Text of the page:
C.O.R.N. Newsletter

  1. R3 Stage Soybean
    Author(s): Laura Lindsey

    A few weeks ago, Dr. Anne Dorrance wrote an article about foliar fungicide application to soybean for control of frogeye leaf spot disease. She recommended spraying at the R3 growth stage. (Her entire article is here: https://agcrops.osu.edu/newsletter/corn-newsletter/2018-19/we-have-found-some-whiskers-spores-cercospora-sojina).

     

    What is the R3 growth stage? And has it already passed?

     

    Issue: 2018-23
  2. Author(s): Anne Dorrance , Author(s): Kelley Tilmon , Author(s): Laura Lindsey , Author(s): Mark Loux

    It seemed to take forever this spring, but hopefully all of your soybeans are planted – for the first and only time.  Ohio’s biggest challenge is replanting; it is costly (new seed, cost of planting, lower yields due to delay in planting).  The first step is assessing overall stand health – do you have enough plants to obtain the best yields?  Based on a substantial amount of data, for soybeans planted in May, a harvest population of at least 100,000 plants/acre is generally adequate to maximize yield.

    Issue: 2018-17
  3. Author(s): Laura Lindsey

    To estimate soybean yield, four yield components need to be considered: plants per acre, pods per plant, seeds per pod, and seeds per pound (seed size).  A printable worksheet to estimate soybean yield can be found by clicking here

    Issue: 2017-29
  4. Author(s): Mark Loux , Author(s): Bill Johnson

           You would probably have to be living under a rock to not at this time be aware of the issues with off target dicamba movement affecting soybeans and other plants in the states of Tennessee, Arkansas, and Missouri.  The latter two states just banned any additional dicamba applications for the remainder of the growing season to avoid additional problems (subject to change probably), and some changes are coming in Tennessee also apparently.  We have seen firstha

    Issue: 2017-21
  5. brown, diseased emerging soybean plant. PPO and cold injury
    Author(s): Anne Dorrance , Author(s): Mark Loux

    Several calls last week with pictures of injured and/or diseased soybean seedlings.  For most of these situations we have the following scenario:  PPO herbicides (flumioxazin, sulfentrazone, saflufenacil) included as a component of the preplant burn down, fields planted 7 days later with fungicide treated seed, followed by 1 to 2 weeks of suboptimum growing conditions (between 40 to 50oF) for 2 weeks, and greater than 2” rain.  These conditions are very conducive to both Pythium damping-off and PPO injury. 

    Issue: 2017-13
  6. Author(s): Laura Lindsey , Author(s): Alexander Lindsey

    Saturated soils after soybean planting can cause uneven emergence and stand reductions of varying extent depending on the stage of the soybean plant and other environmental factors including temperature and duration of saturated conditions. Additionally, increased disease incidence may further reduce plant stand.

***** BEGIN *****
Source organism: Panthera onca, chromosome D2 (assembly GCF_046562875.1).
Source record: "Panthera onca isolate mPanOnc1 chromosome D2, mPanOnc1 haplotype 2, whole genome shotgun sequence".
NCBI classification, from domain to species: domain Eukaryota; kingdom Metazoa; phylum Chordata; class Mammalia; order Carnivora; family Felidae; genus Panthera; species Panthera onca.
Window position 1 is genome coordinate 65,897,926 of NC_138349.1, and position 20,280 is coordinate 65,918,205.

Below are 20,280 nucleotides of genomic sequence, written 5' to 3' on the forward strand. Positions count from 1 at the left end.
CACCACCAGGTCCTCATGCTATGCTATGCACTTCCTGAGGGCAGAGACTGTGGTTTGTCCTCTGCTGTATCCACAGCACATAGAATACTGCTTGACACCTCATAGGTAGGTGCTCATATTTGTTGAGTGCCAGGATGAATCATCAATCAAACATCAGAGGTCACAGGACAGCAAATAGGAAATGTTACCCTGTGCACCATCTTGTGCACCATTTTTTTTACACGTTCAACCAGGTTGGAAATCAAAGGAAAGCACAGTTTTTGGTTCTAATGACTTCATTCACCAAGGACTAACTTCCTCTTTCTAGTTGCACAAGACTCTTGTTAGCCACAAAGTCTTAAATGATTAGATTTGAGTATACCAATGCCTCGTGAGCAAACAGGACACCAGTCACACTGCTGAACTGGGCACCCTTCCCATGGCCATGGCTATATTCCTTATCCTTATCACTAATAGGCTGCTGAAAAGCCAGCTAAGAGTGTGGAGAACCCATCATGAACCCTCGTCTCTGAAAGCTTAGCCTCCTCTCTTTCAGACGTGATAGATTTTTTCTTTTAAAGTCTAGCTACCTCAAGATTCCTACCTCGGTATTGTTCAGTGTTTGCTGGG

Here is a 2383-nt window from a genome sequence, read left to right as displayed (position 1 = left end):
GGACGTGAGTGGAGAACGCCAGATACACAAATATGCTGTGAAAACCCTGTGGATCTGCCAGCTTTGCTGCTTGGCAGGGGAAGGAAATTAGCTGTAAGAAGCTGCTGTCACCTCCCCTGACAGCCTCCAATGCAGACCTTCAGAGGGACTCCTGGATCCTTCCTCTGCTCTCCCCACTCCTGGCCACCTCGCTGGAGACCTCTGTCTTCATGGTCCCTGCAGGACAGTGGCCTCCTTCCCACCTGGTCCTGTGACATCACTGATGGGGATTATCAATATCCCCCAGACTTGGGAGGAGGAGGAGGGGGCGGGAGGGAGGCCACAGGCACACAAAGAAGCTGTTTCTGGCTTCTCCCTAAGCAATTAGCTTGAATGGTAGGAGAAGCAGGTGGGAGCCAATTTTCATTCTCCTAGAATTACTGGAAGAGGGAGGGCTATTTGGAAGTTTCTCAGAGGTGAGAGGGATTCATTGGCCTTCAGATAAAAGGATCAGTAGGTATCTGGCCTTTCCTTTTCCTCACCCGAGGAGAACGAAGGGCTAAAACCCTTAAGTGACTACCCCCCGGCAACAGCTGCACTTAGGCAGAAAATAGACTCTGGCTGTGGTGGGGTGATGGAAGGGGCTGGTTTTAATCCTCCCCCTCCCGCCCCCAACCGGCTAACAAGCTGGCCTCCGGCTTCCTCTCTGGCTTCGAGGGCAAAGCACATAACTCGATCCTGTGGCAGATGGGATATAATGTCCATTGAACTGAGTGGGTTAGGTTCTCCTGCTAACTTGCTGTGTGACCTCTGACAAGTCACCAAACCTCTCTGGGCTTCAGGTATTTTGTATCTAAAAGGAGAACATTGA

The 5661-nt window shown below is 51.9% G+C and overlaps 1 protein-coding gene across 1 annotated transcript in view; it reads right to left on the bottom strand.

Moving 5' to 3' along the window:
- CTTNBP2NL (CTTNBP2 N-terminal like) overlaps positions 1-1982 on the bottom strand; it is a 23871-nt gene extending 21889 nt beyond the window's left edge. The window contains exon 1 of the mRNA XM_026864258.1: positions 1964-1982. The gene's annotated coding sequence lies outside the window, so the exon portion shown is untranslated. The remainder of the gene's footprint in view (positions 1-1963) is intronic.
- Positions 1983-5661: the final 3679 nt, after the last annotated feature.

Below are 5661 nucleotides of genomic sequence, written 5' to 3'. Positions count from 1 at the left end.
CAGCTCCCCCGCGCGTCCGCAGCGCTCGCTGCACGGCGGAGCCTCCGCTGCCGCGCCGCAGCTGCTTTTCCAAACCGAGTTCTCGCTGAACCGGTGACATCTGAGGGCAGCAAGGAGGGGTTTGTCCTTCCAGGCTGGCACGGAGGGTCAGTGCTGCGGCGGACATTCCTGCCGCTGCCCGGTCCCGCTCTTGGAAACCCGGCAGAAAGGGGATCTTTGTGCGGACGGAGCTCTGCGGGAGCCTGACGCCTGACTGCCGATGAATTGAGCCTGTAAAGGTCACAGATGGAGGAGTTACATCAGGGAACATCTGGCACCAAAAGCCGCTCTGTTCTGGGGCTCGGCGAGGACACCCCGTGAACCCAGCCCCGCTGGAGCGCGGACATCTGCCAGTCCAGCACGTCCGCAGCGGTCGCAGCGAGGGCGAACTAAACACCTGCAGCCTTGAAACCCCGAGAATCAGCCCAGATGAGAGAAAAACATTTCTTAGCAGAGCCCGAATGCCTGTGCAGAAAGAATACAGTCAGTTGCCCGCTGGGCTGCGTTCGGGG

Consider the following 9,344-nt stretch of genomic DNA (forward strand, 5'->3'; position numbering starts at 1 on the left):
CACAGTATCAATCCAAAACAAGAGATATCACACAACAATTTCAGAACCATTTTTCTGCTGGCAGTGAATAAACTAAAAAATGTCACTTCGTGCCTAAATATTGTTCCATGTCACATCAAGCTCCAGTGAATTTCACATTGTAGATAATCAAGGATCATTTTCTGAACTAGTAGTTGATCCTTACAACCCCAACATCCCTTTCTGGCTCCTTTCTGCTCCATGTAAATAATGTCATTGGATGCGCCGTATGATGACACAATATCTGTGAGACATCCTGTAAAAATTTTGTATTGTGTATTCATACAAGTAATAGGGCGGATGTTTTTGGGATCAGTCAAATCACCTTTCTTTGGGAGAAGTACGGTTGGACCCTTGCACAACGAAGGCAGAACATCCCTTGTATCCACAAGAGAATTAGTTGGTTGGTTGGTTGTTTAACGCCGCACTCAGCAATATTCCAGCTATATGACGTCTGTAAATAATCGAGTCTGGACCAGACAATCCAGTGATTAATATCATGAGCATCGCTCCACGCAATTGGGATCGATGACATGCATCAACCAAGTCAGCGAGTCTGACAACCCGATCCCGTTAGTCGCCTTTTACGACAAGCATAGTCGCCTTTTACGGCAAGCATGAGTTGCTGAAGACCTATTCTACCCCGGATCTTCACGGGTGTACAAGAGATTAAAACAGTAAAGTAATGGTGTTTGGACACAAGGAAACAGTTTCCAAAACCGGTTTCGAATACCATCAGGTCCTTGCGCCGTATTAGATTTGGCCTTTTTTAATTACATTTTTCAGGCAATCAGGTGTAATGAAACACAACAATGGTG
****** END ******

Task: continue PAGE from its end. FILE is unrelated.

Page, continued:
Saturated Soil Prior to Germination: While soil moisture is necessary for germination, soybean seeds will not germinate when soils are saturated because oxygen is limiting.

    Issue: 2017-11
  7. Harvest has started in some areas of Ohio. At the Farm Science Review we have some of the crop off to allow demonstrations to begin. Field demonstrations will include soybean and corn harvest, of course; plus drones/UAVs, soil sampling, planters, precision nutrient placement and drainage installation.

    Issue: 2016-30
  8. Author(s): Laura Lindsey

    June 22-23, some areas of Ohio received a significant amount of rain with some areas receiving as much as 4 to 5 inches.

    When plants are completely underwater for approximately 24-48 hours under high temperatures (>80°F), they will likely die.  Plants respire more under high temperatures, oxygen is depleted, and carbon dioxide builds up suffocating the plant.  Cool, cloudy days and cool, clear nights increase the survival of a flooded soybean crop.  If the waters recede quickly and the plants receive some light rain, they can recover.

    Issue: 2016-18
  9. Uneven Soybean Emergence
    Author(s): Laura Lindsey

    The soybean agronomy team is busy travelling across the state conducting stand counts on our field trials. Target stand and actual stand can vary considerably depending on planter calibration (or lack there-of), environmental conditions (i.e., soil moisture, crusting, etc), and disease/insects.

    Issue: 2016-16
  10. Author(s): Kelley Tilmon

    An array of bee and fly pollinator species are found in soybean, and can enhance yield even though soybeans are self-pollinating.  I will be conducting a study this summer to identify pollinator insects in Ohio soybean and I’m looking for cooperators with appropriate field sites for insect sampling.  Fields can be conventional or organic, but cannot be planted with an insecticidal seed treatment (fungicide is okay).  The minimum field size is 500 x 500 m (about 62 acres) to be able to sample far enough away from field edges.  The sampling device is a metal stake with a “bee bowl” mounted o

    Issue: 2016-09

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